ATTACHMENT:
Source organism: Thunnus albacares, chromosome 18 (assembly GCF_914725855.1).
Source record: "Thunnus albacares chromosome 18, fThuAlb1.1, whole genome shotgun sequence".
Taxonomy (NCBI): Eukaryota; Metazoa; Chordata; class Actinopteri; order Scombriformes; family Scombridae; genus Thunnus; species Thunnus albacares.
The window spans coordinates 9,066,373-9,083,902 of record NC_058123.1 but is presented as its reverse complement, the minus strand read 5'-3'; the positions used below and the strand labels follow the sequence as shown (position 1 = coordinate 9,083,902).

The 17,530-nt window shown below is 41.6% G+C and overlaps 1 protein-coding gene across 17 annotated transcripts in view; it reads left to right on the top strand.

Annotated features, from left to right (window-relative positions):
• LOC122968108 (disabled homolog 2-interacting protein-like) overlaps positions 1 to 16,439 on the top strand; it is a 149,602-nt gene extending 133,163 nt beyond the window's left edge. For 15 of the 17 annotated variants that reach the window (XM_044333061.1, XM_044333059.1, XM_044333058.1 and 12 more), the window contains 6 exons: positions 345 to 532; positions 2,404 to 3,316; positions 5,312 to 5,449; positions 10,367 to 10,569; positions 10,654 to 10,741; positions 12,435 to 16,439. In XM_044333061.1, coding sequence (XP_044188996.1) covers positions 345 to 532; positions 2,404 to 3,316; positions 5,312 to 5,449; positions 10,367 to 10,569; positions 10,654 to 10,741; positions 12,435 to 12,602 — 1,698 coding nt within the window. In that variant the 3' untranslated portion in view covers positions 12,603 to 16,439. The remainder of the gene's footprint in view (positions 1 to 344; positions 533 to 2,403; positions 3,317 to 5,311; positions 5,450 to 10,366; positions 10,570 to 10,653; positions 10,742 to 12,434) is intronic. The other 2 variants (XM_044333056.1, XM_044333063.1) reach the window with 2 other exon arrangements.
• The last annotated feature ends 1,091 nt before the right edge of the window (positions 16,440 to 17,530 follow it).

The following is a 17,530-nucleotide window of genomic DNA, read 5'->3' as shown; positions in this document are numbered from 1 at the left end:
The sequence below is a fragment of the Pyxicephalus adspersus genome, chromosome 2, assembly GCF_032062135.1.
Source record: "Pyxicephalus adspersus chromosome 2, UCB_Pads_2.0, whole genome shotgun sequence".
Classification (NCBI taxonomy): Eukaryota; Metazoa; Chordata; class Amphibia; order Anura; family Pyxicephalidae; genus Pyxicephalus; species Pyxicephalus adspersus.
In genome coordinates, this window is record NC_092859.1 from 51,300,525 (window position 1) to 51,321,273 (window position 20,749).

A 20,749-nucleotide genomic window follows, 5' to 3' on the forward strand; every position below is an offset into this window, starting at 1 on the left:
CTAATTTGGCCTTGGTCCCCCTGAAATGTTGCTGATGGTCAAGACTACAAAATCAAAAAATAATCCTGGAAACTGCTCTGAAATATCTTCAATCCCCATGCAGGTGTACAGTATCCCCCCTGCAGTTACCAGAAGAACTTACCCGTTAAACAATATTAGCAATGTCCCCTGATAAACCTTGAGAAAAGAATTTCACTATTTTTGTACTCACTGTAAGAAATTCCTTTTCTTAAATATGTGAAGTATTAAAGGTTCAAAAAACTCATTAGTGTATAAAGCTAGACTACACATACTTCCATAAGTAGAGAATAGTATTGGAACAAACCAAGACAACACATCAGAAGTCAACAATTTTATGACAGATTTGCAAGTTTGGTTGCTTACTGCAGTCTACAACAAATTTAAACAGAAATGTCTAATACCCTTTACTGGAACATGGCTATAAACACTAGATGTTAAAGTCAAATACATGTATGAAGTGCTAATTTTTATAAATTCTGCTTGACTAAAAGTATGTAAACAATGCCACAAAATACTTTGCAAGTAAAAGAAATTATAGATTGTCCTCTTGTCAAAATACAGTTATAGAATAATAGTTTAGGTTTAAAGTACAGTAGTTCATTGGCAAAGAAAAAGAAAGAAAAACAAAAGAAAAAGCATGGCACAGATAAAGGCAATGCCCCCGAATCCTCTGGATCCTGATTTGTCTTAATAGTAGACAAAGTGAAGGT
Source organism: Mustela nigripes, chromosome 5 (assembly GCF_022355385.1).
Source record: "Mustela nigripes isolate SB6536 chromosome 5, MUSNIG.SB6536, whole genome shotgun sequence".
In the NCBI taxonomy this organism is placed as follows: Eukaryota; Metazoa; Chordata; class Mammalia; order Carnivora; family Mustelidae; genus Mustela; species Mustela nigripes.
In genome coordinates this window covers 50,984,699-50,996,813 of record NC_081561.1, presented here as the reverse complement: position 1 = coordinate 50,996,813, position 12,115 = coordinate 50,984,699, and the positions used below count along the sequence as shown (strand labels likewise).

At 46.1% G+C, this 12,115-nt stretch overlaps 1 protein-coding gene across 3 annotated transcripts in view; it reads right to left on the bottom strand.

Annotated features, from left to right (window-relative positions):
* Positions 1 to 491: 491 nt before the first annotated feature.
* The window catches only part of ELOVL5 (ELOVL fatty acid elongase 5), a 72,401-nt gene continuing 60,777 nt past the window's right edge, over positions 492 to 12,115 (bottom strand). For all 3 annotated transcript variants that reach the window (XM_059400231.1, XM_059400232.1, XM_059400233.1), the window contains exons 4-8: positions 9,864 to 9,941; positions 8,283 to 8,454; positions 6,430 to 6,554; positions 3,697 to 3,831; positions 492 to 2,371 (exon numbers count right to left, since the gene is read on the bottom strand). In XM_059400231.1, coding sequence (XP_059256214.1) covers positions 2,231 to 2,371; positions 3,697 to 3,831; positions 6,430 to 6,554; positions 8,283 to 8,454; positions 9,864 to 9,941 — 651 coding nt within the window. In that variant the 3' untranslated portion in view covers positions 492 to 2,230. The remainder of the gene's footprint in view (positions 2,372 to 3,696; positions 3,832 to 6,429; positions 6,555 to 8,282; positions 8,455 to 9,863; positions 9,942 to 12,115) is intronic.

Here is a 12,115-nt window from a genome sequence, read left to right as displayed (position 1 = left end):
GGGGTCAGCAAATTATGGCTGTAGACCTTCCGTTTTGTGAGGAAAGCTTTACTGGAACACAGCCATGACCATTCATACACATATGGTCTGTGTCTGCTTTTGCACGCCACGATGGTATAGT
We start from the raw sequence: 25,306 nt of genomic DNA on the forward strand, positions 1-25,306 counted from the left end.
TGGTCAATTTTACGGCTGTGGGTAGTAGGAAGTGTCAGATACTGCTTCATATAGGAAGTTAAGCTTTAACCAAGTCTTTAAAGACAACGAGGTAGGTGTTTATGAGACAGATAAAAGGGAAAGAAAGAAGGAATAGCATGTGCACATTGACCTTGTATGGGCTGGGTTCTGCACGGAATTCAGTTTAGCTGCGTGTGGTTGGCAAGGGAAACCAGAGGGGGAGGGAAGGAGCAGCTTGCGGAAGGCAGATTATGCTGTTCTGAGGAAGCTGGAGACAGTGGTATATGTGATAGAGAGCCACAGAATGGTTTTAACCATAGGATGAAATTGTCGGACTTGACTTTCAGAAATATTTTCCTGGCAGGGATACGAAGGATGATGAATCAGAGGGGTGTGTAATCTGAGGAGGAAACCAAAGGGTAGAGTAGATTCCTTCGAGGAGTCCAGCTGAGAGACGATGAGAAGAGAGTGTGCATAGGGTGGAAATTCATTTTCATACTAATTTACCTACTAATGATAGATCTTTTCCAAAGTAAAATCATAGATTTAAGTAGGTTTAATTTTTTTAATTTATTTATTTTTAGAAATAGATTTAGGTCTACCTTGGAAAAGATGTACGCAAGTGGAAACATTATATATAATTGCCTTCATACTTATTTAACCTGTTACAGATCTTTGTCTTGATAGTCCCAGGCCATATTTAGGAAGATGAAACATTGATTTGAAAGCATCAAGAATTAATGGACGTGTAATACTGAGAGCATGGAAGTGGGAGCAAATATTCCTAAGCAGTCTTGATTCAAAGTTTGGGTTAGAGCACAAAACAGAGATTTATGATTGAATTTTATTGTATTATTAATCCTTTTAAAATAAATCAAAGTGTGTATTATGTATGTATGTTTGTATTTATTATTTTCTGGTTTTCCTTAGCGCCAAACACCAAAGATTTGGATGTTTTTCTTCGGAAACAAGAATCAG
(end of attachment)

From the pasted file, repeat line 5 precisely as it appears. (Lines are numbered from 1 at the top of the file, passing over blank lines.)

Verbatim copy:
The 17,530-nt window shown below is 41.6% G+C and overlaps 1 protein-coding gene across 17 annotated transcripts in view; it reads left to right on the top strand.